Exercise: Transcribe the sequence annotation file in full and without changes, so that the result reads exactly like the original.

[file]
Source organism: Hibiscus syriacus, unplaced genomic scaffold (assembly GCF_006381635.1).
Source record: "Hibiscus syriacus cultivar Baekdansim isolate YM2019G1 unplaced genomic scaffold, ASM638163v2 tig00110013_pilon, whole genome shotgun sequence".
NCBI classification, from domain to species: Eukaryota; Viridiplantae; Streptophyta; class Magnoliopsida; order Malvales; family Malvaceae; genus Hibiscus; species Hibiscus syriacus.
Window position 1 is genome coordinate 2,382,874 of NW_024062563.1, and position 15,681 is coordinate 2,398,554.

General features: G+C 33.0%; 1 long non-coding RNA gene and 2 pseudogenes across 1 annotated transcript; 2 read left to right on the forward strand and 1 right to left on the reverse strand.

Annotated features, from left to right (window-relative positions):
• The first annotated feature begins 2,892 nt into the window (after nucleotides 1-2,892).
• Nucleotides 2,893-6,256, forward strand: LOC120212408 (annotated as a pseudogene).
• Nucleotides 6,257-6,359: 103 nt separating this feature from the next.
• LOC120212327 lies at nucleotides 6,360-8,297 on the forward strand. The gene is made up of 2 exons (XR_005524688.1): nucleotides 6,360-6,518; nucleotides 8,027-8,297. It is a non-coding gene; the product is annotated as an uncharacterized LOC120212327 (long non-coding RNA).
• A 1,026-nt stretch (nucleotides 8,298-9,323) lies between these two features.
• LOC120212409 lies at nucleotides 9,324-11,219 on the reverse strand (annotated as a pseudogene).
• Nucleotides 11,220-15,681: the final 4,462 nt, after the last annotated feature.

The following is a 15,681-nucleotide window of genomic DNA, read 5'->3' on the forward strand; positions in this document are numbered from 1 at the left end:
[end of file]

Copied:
Source organism: Hibiscus syriacus, unplaced genomic scaffold (assembly GCF_006381635.1).
Source record: "Hibiscus syriacus cultivar Baekdansim isolate YM2019G1 unplaced genomic scaffold, ASM638163v2 tig00110013_pilon, whole genome shotgun sequence".
NCBI classification, from domain to species: Eukaryota; Viridiplantae; Streptophyta; class Magnoliopsida; order Malvales; family Malvaceae; genus Hibiscus; species Hibiscus syriacus.
Window position 1 is genome coordinate 2,382,874 of NW_024062563.1, and position 15,681 is coordinate 2,398,554.

General features: G+C 33.0%; 1 long non-coding RNA gene and 2 pseudogenes across 1 annotated transcript; 2 read left to right on the forward strand and 1 right to left on the reverse strand.

Annotated features, from left to right (window-relative positions):
• The first annotated feature begins 2,892 nt into the window (after nucleotides 1-2,892).
• Nucleotides 2,893-6,256, forward strand: LOC120212408 (annotated as a pseudogene).
• Nucleotides 6,257-6,359: 103 nt separating this feature from the next.
• LOC120212327 lies at nucleotides 6,360-8,297 on the forward strand. The gene is made up of 2 exons (XR_005524688.1): nucleotides 6,360-6,518; nucleotides 8,027-8,297. It is a non-coding gene; the product is annotated as an uncharacterized LOC120212327 (long non-coding RNA).
• A 1,026-nt stretch (nucleotides 8,298-9,323) lies between these two features.
• LOC120212409 lies at nucleotides 9,324-11,219 on the reverse strand (annotated as a pseudogene).
• Nucleotides 11,220-15,681: the final 4,462 nt, after the last annotated feature.

The following is a 15,681-nucleotide window of genomic DNA, read 5'->3' on the forward strand; positions in this document are numbered from 1 at the left end: